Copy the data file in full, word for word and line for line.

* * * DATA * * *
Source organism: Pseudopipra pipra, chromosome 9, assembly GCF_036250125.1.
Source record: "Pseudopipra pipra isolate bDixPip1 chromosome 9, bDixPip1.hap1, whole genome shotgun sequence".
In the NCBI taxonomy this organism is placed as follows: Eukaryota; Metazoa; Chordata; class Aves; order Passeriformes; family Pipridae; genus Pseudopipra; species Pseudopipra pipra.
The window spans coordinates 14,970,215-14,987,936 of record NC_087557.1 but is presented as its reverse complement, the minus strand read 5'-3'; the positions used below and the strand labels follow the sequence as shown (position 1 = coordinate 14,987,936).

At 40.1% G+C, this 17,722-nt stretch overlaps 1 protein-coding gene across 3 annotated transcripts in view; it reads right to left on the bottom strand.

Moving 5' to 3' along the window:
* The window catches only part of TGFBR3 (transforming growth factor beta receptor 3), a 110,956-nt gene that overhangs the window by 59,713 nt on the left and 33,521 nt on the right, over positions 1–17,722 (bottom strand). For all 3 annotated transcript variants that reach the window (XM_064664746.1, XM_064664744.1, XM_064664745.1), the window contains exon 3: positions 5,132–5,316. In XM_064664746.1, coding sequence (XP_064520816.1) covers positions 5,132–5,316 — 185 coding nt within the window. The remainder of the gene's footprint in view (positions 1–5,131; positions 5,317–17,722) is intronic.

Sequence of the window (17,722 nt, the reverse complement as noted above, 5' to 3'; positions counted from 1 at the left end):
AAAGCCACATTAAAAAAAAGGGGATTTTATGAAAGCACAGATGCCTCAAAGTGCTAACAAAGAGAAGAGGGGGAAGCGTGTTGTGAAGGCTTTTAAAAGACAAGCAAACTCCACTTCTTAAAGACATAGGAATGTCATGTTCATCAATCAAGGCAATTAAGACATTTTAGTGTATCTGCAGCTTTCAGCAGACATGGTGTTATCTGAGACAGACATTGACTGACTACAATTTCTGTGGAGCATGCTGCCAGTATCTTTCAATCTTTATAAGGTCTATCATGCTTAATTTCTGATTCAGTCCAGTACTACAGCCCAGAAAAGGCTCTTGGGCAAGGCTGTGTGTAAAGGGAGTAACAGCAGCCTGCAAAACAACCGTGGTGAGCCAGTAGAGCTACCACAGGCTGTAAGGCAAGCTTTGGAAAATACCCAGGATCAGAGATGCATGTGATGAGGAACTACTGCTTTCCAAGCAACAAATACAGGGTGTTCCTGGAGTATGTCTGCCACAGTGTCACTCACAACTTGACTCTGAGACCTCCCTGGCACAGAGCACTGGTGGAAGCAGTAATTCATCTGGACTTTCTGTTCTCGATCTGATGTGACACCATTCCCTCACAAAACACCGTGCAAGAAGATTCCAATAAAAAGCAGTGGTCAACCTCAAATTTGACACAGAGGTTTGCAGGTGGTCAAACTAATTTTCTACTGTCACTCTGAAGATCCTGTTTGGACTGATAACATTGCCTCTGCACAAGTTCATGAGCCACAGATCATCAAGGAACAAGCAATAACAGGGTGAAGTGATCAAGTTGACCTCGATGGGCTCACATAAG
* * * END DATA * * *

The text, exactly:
Source organism: Pseudopipra pipra, chromosome 9, assembly GCF_036250125.1.
Source record: "Pseudopipra pipra isolate bDixPip1 chromosome 9, bDixPip1.hap1, whole genome shotgun sequence".
In the NCBI taxonomy this organism is placed as follows: Eukaryota; Metazoa; Chordata; class Aves; order Passeriformes; family Pipridae; genus Pseudopipra; species Pseudopipra pipra.
The window spans coordinates 14,970,215-14,987,936 of record NC_087557.1 but is presented as its reverse complement, the minus strand read 5'-3'; the positions used below and the strand labels follow the sequence as shown (position 1 = coordinate 14,987,936).

At 40.1% G+C, this 17,722-nt stretch overlaps 1 protein-coding gene across 3 annotated transcripts in view; it reads right to left on the bottom strand.

Moving 5' to 3' along the window:
* The window catches only part of TGFBR3 (transforming growth factor beta receptor 3), a 110,956-nt gene that overhangs the window by 59,713 nt on the left and 33,521 nt on the right, over positions 1–17,722 (bottom strand). For all 3 annotated transcript variants that reach the window (XM_064664746.1, XM_064664744.1, XM_064664745.1), the window contains exon 3: positions 5,132–5,316. In XM_064664746.1, coding sequence (XP_064520816.1) covers positions 5,132–5,316 — 185 coding nt within the window. The remainder of the gene's footprint in view (positions 1–5,131; positions 5,317–17,722) is intronic.

Sequence of the window (17,722 nt, the reverse complement as noted above, 5' to 3'; positions counted from 1 at the left end):
AAAGCCACATTAAAAAAAAGGGGATTTTATGAAAGCACAGATGCCTCAAAGTGCTAACAAAGAGAAGAGGGGGAAGCGTGTTGTGAAGGCTTTTAAAAGACAAGCAAACTCCACTTCTTAAAGACATAGGAATGTCATGTTCATCAATCAAGGCAATTAAGACATTTTAGTGTATCTGCAGCTTTCAGCAGACATGGTGTTATCTGAGACAGACATTGACTGACTACAATTTCTGTGGAGCATGCTGCCAGTATCTTTCAATCTTTATAAGGTCTATCATGCTTAATTTCTGATTCAGTCCAGTACTACAGCCCAGAAAAGGCTCTTGGGCAAGGCTGTGTGTAAAGGGAGTAACAGCAGCCTGCAAAACAACCGTGGTGAGCCAGTAGAGCTACCACAGGCTGTAAGGCAAGCTTTGGAAAATACCCAGGATCAGAGATGCATGTGATGAGGAACTACTGCTTTCCAAGCAACAAATACAGGGTGTTCCTGGAGTATGTCTGCCACAGTGTCACTCACAACTTGACTCTGAGACCTCCCTGGCACAGAGCACTGGTGGAAGCAGTAATTCATCTGGACTTTCTGTTCTCGATCTGATGTGACACCATTCCCTCACAAAACACCGTGCAAGAAGATTCCAATAAAAAGCAGTGGTCAACCTCAAATTTGACACAGAGGTTTGCAGGTGGTCAAACTAATTTTCTACTGTCACTCTGAAGATCCTGTTTGGACTGATAACATTGCCTCTGCACAAGTTCATGAGCCACAGATCATCAAGGAACAAGCAATAACAGGGTGAAGTGATCAAGTTGACCTCGATGGGCTCACATAAG